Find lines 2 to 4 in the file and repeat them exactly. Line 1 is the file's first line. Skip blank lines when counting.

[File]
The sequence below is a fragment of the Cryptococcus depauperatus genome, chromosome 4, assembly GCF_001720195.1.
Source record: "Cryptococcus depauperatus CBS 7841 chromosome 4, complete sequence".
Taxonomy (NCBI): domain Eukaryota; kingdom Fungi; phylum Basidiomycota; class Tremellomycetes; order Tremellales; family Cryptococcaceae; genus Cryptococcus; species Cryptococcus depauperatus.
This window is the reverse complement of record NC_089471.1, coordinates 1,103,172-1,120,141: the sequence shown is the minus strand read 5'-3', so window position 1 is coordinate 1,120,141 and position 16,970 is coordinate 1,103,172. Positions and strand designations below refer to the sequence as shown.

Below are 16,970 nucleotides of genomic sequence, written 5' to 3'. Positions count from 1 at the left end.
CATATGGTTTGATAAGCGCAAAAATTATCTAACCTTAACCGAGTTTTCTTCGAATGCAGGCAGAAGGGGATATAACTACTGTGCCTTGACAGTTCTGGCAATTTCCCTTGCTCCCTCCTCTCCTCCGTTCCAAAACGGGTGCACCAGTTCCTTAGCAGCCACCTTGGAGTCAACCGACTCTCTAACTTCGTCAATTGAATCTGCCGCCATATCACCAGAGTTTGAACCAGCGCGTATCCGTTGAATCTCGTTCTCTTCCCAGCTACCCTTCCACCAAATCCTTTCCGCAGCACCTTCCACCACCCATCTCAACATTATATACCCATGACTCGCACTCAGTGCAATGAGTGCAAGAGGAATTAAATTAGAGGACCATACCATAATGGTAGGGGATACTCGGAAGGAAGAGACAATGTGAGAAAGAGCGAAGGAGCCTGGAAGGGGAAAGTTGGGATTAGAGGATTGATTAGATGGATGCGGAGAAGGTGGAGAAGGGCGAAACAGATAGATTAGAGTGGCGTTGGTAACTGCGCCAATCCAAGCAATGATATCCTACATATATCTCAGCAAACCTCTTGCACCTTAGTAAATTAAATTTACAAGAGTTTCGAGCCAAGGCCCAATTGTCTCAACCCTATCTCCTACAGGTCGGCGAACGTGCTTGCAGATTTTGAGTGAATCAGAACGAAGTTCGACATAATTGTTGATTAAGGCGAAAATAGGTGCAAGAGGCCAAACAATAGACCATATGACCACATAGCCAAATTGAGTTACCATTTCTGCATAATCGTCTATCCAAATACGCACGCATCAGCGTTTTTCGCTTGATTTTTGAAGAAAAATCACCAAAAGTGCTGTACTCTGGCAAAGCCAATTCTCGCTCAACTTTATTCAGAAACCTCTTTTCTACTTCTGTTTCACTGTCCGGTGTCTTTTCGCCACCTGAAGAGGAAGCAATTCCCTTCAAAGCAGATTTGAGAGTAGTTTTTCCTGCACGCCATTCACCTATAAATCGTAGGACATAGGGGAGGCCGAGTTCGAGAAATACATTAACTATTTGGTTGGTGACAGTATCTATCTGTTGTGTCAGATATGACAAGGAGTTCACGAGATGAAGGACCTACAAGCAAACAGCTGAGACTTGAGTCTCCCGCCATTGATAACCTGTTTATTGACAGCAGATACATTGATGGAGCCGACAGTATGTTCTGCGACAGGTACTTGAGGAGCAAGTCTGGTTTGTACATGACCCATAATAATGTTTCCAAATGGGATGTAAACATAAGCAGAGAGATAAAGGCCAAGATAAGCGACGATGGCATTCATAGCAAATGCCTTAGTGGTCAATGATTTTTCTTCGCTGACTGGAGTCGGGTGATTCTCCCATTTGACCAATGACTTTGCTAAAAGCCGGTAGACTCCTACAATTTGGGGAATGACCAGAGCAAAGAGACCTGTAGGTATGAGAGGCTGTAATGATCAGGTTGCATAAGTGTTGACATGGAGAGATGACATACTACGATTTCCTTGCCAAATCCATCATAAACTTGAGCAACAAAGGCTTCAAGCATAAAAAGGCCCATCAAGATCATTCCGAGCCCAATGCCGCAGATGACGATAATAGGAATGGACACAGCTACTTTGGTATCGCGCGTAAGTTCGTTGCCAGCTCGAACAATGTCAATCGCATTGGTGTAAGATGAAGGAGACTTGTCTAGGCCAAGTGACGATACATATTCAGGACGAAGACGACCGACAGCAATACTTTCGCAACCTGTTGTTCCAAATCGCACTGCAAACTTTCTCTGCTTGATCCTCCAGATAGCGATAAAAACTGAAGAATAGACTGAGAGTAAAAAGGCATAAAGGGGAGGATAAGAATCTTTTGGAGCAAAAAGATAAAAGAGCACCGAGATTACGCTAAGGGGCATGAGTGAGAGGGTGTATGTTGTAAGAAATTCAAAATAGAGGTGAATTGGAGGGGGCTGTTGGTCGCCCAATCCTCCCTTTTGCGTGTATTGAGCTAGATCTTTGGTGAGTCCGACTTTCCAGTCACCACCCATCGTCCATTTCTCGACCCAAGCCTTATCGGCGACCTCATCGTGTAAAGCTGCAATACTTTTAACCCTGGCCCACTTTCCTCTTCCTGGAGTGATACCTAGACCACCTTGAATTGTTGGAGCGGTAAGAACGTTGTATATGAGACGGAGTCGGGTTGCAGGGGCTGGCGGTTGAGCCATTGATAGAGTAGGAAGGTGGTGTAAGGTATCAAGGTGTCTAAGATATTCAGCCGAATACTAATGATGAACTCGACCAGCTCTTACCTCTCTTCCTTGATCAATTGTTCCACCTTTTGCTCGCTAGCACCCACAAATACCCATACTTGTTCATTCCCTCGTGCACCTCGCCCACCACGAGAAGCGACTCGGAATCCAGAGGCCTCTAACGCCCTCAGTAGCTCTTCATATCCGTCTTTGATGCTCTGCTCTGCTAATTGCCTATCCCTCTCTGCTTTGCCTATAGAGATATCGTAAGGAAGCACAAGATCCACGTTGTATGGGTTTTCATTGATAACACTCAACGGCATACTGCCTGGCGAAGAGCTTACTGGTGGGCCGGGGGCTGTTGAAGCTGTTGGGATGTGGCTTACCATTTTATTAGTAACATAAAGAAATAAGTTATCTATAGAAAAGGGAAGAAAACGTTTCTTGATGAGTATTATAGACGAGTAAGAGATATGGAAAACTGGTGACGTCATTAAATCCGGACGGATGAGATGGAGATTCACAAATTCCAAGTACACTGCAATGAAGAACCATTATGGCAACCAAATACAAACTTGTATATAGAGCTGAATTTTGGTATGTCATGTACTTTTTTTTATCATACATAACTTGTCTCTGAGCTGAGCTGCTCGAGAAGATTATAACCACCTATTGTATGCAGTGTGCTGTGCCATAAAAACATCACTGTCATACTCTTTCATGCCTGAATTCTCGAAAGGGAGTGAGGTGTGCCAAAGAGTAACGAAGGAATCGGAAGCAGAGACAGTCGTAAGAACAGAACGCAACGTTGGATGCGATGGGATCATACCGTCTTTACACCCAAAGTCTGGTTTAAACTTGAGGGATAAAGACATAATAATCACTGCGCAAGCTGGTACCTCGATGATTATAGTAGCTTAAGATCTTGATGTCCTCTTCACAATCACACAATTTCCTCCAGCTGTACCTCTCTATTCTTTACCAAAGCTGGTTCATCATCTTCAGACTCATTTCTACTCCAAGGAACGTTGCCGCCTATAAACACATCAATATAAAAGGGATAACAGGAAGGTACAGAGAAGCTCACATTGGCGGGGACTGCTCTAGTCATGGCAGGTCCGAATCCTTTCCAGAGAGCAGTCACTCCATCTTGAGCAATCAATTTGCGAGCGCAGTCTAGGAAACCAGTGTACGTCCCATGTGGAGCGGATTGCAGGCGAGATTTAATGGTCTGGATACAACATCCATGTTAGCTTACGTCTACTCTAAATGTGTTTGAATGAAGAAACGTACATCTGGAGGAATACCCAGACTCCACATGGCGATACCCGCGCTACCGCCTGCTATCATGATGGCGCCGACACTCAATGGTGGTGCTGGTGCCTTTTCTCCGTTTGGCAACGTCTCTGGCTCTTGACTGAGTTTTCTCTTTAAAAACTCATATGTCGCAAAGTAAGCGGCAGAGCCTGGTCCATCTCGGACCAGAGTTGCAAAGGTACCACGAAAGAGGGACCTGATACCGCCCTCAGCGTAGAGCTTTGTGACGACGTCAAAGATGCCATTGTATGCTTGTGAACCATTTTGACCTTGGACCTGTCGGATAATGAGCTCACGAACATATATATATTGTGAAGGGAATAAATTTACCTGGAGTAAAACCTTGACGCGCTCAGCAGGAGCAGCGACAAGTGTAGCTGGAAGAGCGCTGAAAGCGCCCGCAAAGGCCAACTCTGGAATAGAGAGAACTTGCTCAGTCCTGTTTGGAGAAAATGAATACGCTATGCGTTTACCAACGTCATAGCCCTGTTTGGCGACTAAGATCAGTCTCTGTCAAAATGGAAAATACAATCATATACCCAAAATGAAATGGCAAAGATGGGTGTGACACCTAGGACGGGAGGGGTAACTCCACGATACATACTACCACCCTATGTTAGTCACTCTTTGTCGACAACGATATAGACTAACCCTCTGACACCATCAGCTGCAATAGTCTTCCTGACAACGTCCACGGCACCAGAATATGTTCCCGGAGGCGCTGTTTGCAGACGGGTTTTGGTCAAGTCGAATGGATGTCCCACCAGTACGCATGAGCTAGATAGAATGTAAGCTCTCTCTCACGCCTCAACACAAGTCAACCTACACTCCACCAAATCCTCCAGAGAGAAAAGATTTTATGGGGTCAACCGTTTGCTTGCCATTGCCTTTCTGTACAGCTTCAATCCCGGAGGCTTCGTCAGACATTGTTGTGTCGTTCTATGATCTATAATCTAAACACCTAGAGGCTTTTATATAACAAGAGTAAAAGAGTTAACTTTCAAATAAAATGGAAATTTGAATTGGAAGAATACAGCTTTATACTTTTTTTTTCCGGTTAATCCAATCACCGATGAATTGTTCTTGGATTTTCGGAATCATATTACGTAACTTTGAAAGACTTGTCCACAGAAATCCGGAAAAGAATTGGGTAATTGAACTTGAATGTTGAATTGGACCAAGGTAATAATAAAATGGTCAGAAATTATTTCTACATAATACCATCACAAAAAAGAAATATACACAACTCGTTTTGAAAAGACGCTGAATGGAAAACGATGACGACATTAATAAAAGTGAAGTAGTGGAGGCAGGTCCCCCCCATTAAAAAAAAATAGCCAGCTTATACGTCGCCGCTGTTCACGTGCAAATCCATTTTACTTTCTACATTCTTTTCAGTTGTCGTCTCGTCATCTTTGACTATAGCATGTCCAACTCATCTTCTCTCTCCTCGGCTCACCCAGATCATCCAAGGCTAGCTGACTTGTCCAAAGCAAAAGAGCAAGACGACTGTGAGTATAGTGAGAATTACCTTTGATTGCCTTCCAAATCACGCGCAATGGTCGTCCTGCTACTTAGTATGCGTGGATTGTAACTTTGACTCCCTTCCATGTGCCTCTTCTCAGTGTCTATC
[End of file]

Source record: "Cryptococcus depauperatus CBS 7841 chromosome 4, complete sequence".
Taxonomy (NCBI): domain Eukaryota; kingdom Fungi; phylum Basidiomycota; class Tremellomycetes; order Tremellales; family Cryptococcaceae; genus Cryptococcus; species Cryptococcus depauperatus.
This window is the reverse complement of record NC_089471.1, coordinates 1,103,172-1,120,141: the sequence shown is the minus strand read 5'-3', so window position 1 is coordinate 1,120,141 and position 16,970 is coordinate 1,103,172. Positions and strand designations below refer to the sequence as shown.